And this leads to the 5th element,
5. Students should create an artifact or “project” that addresses the original driving questions and allows them to share an artifact demonstrating what they learned.
The creation of a shared artifact often motivates students. However, sometimes, it seems like we (as educators) are too focused on the product. One warning sign that you may not be doing PBL is if you ask every student to create an identical project. Building a mission, even if students build different missions, probably isn’t sufficient if you want students to demonstrate their learning through the project. It is important to let students create, but what they create should not be dictated. Of course, for practical reasons, a teacher could give parameters for the project with each student doing something like a poster, video, or a brochure. It would be up to each student or group to decide what is included based on what answers their driving question and demonstrates their learning. The artifact doesn’t need to be elaborate if it helps the students answer their driving questions.
In PBL, we need students leading the work to develop driving questions, collaborate, and demonstrate their learning in their projects. Teachers need to facilitate the process, to build in time for iteration, to think about what questions or challenges could excite our students, and make plans using the key elements of PBL so that the project helps the student reach the learning goals. We want the product of the project to be a representation of the learning goals rather than the main event where students are following a set of steps to create something. As the production phase of the project ends, the meaningful artifacts or findings from the project could be presented to a wider public community through a blog, website, local newspaper, YouTube, etc., providing more purpose to the research and final projects.
These five elements are very important in PBL. What’s not discussed above is how a teacher learns how to do effective implementation of PBL to enhance learning. Cassandra Kelley works with new teachers in the CalStateTEACH program. The curriculum in this program requires students to create their own PBL unit following the model provided from the Buck Institute for Education website. Using this curriculum, new teachers are actually engaged in PBL themselves, as they create example PBL lessons to implement in their clinical experiences (and ideally for later use in their own future classrooms). In the process, the candidates form collaborative teams in order to develop an authentic driving question, teaching/learning guide, calendar, assessment map, and design rubric. It’s great when the placement classrooms for new teachers are in PBL schools or in schools with a focus on PBL in their curriculum, or the teacher is working with a mentor teacher who understands and uses PBL effectively. They can learn so much more. When the new teacher is placed in a class with a mentor teacher who doesn’t know PBL, it can be difficult; we’ll share more in another future post.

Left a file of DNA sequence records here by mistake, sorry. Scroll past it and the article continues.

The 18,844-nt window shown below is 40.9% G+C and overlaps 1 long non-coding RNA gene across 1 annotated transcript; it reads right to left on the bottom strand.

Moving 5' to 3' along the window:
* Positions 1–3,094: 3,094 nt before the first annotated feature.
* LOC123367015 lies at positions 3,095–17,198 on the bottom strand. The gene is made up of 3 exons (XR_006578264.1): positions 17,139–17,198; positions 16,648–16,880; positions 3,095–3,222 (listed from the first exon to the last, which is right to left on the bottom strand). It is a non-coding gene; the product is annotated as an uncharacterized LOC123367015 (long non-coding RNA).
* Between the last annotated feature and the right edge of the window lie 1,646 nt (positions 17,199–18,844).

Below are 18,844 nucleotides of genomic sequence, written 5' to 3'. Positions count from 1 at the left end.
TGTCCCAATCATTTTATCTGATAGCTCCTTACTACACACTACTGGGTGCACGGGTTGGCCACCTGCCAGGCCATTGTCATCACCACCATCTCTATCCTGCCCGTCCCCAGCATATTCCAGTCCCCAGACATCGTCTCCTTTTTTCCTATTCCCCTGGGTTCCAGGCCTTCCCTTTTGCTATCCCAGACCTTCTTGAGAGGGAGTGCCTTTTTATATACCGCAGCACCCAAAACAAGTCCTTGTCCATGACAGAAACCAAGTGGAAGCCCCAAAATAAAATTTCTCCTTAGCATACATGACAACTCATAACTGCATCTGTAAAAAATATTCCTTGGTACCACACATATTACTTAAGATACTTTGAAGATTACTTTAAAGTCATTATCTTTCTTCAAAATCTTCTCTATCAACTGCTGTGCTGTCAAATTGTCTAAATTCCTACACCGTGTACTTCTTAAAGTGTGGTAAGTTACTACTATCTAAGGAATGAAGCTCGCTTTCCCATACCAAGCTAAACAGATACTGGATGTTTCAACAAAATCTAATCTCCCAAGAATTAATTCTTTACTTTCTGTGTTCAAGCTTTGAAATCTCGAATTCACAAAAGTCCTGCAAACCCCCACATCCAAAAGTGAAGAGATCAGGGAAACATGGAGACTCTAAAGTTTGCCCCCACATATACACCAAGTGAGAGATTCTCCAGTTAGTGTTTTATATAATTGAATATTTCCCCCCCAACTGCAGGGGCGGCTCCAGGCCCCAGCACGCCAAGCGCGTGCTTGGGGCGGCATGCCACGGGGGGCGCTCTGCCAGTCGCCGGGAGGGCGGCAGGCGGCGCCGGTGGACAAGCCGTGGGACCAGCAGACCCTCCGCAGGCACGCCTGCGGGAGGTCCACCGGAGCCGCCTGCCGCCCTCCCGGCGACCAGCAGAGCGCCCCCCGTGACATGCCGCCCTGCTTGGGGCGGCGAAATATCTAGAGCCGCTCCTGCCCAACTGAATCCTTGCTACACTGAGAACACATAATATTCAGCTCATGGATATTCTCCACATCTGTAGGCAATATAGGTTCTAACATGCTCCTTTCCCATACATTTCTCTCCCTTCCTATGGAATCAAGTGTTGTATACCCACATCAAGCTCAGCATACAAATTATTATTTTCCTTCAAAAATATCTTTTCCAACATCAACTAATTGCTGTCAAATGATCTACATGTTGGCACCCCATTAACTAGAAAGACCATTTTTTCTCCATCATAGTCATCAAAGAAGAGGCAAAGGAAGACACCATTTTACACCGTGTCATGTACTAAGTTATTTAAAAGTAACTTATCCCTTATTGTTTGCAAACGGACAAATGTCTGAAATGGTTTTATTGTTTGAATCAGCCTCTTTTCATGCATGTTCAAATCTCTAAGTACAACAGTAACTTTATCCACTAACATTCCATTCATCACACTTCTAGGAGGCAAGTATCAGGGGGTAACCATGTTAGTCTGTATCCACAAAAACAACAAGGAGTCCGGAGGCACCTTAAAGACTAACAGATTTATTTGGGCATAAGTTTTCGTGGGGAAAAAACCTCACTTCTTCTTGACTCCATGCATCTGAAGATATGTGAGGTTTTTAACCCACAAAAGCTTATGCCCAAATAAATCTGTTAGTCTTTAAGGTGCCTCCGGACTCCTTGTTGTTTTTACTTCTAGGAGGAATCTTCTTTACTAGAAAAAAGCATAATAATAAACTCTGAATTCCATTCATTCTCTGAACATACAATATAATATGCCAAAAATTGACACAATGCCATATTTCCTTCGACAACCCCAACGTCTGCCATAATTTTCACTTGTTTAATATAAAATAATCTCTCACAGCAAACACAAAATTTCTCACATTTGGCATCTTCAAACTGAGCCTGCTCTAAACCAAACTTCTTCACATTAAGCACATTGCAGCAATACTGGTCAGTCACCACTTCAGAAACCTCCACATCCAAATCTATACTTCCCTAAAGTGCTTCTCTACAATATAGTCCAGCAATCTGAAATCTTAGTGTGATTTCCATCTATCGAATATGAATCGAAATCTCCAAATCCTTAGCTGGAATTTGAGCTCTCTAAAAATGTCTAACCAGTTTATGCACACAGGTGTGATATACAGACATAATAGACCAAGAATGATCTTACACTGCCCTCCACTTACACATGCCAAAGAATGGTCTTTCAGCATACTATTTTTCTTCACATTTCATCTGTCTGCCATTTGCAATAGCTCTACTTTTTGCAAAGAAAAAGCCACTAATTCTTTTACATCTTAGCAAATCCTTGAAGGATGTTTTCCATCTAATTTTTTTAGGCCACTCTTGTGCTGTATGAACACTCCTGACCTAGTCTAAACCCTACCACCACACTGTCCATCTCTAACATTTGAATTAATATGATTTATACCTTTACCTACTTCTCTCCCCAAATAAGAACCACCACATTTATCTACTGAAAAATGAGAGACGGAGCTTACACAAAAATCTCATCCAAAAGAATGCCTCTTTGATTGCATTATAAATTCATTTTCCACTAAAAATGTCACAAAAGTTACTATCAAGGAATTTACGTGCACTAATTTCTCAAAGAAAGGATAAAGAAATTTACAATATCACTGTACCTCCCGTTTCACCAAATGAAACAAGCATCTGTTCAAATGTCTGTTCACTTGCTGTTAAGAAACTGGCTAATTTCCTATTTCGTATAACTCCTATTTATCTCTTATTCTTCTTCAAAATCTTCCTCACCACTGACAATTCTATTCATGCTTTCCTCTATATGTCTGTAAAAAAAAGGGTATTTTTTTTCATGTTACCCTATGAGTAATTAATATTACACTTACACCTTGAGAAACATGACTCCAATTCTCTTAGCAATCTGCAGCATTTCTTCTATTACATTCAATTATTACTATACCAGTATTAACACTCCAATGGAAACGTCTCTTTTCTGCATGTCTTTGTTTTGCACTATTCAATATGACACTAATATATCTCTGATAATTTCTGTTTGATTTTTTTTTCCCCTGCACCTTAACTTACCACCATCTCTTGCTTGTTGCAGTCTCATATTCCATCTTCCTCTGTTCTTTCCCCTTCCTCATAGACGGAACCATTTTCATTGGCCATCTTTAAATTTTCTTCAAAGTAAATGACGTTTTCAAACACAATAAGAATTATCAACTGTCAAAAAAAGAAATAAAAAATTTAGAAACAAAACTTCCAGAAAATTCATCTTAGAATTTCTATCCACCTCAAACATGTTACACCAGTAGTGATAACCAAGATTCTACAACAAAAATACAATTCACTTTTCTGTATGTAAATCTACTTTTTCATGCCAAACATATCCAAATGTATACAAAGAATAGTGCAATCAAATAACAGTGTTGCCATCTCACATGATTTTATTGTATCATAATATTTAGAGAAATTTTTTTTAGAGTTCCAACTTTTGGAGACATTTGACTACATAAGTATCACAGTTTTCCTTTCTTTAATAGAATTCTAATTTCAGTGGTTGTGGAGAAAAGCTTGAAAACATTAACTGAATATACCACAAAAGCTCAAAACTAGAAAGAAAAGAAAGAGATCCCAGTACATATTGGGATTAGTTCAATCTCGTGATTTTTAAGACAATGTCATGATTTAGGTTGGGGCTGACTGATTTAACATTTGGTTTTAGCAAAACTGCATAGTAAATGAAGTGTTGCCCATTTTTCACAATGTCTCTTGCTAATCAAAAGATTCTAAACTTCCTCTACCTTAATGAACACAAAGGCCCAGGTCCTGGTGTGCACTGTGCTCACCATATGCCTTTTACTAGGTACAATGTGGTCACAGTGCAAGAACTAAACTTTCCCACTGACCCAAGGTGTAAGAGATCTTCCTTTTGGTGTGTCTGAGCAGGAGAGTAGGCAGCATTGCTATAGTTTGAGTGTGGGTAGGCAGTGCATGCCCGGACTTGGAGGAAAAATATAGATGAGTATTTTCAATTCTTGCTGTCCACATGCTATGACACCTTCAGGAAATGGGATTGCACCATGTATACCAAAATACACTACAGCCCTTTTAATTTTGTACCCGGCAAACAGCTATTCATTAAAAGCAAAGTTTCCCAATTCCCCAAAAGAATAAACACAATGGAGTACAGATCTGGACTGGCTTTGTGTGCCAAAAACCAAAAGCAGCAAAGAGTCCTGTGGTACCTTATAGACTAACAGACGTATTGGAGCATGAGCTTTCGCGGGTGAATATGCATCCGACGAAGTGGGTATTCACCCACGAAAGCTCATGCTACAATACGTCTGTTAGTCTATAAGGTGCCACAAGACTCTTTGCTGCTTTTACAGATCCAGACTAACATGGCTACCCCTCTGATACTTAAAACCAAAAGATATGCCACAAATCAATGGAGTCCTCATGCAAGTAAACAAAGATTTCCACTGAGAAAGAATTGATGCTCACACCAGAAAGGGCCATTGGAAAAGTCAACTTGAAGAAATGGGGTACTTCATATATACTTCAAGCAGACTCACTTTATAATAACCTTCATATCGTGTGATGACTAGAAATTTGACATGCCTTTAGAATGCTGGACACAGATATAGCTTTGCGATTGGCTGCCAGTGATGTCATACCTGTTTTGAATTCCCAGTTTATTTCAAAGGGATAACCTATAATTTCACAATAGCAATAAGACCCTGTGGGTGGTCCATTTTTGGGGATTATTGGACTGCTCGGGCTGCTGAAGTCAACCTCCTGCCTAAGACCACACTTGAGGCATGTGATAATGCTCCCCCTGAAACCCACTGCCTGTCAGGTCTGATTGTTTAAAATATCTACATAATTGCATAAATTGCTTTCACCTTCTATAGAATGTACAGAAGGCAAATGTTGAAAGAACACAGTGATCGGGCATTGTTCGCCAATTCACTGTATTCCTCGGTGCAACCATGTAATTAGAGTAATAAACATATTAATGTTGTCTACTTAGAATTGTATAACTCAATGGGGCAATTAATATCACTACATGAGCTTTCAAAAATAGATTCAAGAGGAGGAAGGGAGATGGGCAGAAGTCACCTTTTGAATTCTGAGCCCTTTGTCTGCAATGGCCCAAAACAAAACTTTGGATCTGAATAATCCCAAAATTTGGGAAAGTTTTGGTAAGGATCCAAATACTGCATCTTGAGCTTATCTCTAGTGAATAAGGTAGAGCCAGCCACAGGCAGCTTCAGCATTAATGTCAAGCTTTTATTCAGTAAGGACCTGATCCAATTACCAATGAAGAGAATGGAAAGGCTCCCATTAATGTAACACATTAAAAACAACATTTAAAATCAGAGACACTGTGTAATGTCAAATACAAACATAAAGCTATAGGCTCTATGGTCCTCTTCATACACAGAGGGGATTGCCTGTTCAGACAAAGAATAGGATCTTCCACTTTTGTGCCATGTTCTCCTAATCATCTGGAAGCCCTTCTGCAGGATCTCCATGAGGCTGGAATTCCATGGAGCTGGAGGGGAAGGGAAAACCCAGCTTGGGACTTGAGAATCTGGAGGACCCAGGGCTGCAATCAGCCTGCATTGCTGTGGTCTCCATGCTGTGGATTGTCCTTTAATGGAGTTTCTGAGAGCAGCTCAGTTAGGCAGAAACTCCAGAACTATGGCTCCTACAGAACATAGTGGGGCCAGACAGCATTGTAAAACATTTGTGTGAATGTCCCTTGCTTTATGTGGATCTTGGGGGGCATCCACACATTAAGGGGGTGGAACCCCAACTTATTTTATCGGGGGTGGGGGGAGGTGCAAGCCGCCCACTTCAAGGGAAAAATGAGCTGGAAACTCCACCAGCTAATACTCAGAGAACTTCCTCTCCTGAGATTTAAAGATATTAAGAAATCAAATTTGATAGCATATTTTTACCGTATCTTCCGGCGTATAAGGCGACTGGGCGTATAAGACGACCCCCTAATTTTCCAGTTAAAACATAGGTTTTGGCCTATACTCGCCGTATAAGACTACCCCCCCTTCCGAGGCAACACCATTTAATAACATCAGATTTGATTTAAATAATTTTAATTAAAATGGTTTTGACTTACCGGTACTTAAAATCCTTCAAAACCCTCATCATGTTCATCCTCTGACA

Krajcik, J.S., & Blumenfeld, P. (2006). Project-Based Learning. In R.K. Sawyer (Ed.), The Cambridge handbook of the learning sciences (317-333). Cambridge: Cambridge University Press.
You can download the chapter listed; please note, it will download as soon as the link is clicked.
Here are some resources we find helpful in guiding thinking about PBL. http://www.bie.org/object/document/project_based_teaching_rubric
Leave a comment with a question or your favorite PBL resource.
Thanks to Pati Ruiz, Cynthia D'Angelo, and Patti Schank for their thinking on this post.